Film rebate program is corporate welfare

Budget & Tax

Curtis Shelton | May 18, 2021

Film rebate program is corporate welfare

Curtis Shelton

The Oklahoma Film Enhancement Rebate Program is often referred to as a tax credit. However, as the name of the program tells us, it is a rebate program.

The difference between a rebate and a tax credit is simple. A tax credit provides a direct reduction in tax liability. A rebate is a direct payment to an entity to cover any expenses that were incurred. Currently the film rebate program offers up to a 35 percent rebate on qualifying expenditures with an annual cap of $8 million.

Comparing the state’s film rebate program with Oklahoma’s Equal Opportunity Education Scholarship program can show the distinction between the two.

If an individual gave a $500 donation to the Equal Opportunity Education Scholarship program, he or she would receive a tax credit totaling 75 percent of that gift. This would provide a $375 income tax credit to the donating individual. Oklahoma collects on average $794 per capita in income tax payments. An average Oklahoman, then, if he had made that $500 donation, would pay $419 in income taxes.

The film enhancement rebate, on the other hand, provided an average payment of $354,343 to 15 production companies in 2019. These companies received this money regardless of how much they may have paid in taxes to the state. This is why the film program has so often provided a minimum return to the state. In 2019 the state received $0.11 for every dollar paid out in rebate claims.

In comparison, a previous study showed the state received $1.24 for every dollar spent on the Oklahoma Equal Opportunity Education Scholarship Act.

The film rebate program provides direct payment to these TV and film productions companies and is more akin to a traditional corporate welfare program. Normally these sorts of direct payments are limited to what many believe to basic needs, such as food or shelter. The SNAP program, which provides food benefits, or the Low-income Energy Assistance Program, which aids in household energy costs, are examples.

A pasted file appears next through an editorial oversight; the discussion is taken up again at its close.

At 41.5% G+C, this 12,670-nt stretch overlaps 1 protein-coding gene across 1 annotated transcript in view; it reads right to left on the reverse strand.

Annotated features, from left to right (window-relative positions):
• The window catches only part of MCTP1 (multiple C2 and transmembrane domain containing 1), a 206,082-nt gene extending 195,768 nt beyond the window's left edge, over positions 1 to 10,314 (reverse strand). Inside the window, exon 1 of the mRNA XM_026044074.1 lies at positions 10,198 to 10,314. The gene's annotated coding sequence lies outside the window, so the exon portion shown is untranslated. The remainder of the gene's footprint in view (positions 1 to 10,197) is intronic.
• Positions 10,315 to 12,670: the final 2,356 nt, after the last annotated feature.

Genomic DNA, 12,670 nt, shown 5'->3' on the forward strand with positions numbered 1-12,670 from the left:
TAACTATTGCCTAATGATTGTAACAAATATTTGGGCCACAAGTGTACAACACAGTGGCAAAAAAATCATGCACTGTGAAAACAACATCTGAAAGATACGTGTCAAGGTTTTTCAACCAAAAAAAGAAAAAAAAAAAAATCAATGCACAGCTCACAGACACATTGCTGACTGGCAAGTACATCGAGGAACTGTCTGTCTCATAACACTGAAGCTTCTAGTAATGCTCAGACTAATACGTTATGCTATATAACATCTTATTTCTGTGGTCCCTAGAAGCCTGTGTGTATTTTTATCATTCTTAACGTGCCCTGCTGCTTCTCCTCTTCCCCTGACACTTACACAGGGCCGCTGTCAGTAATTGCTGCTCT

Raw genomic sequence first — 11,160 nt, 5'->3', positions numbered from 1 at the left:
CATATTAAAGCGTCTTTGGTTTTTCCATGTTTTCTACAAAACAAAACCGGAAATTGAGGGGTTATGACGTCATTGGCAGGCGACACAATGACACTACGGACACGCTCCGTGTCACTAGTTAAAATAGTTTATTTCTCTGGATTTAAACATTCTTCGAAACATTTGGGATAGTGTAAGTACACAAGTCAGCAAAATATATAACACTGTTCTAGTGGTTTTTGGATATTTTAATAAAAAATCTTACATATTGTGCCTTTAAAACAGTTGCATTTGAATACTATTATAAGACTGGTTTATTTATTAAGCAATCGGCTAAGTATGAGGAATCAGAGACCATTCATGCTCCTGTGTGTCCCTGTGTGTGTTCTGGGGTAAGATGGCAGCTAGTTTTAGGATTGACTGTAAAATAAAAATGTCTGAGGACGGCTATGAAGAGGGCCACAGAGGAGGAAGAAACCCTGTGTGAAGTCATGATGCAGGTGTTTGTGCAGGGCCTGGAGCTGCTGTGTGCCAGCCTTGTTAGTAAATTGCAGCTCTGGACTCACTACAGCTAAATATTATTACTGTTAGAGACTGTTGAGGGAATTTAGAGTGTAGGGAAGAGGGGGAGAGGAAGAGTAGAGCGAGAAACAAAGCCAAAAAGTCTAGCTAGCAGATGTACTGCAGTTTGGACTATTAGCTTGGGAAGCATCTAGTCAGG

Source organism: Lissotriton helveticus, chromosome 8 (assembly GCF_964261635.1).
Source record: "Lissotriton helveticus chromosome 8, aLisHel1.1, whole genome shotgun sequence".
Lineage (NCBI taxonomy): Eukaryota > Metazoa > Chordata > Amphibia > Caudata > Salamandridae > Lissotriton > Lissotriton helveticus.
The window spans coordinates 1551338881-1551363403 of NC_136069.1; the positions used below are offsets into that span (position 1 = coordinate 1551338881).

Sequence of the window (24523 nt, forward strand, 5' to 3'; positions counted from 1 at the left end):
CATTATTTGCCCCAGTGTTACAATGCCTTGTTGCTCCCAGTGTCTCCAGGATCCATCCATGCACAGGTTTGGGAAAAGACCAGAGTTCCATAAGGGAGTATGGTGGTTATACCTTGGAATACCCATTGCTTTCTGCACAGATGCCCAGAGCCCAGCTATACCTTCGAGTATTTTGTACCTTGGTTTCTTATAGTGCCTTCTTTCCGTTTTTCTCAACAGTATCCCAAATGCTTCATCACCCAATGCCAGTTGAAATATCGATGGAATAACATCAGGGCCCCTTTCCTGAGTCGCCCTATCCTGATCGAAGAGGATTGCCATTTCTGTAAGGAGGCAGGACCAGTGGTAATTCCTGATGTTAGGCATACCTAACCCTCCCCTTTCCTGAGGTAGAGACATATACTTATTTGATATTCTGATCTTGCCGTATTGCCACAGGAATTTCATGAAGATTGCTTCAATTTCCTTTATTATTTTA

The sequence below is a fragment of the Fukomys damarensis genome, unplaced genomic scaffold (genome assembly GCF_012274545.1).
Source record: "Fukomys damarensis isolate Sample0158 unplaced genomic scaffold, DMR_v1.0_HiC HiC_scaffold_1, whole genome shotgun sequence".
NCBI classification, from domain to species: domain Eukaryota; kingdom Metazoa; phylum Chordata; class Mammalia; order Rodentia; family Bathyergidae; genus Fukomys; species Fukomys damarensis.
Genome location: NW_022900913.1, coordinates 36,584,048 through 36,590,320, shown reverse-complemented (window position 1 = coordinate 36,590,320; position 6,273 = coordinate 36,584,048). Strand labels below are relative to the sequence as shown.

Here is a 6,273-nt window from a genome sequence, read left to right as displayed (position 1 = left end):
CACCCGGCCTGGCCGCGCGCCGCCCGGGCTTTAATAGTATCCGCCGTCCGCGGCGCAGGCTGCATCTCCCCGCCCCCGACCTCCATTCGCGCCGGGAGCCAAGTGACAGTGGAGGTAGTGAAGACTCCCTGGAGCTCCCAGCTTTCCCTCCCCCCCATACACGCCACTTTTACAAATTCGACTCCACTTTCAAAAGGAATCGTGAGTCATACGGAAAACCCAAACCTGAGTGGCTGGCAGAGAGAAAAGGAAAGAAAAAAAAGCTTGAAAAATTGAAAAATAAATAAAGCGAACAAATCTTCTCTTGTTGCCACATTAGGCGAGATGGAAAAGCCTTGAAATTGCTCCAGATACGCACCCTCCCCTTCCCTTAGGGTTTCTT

Gov. Kevin Stitt and legislative leaders last week released a preliminary budget of $8.29 billion, a 7.6 percent increase from last year. This budget will include an expansion to this entertainment welfare program, raising the cap to $30 million. The Equal Opportunity Education Scholarship program would also be expanded under this budget agreement.

Curtis Shelton Policy Research Fellow

Curtis Shelton

Policy Research Fellow

Curtis Shelton currently serves as a policy research fellow for OCPA with a focus on fiscal policy. Curtis graduated Oklahoma State University in 2016 with a Bachelors of Arts in Finance. Previously, he served as a summer intern at OCPA and spent time as a staff accountant for Sutherland Global Services.

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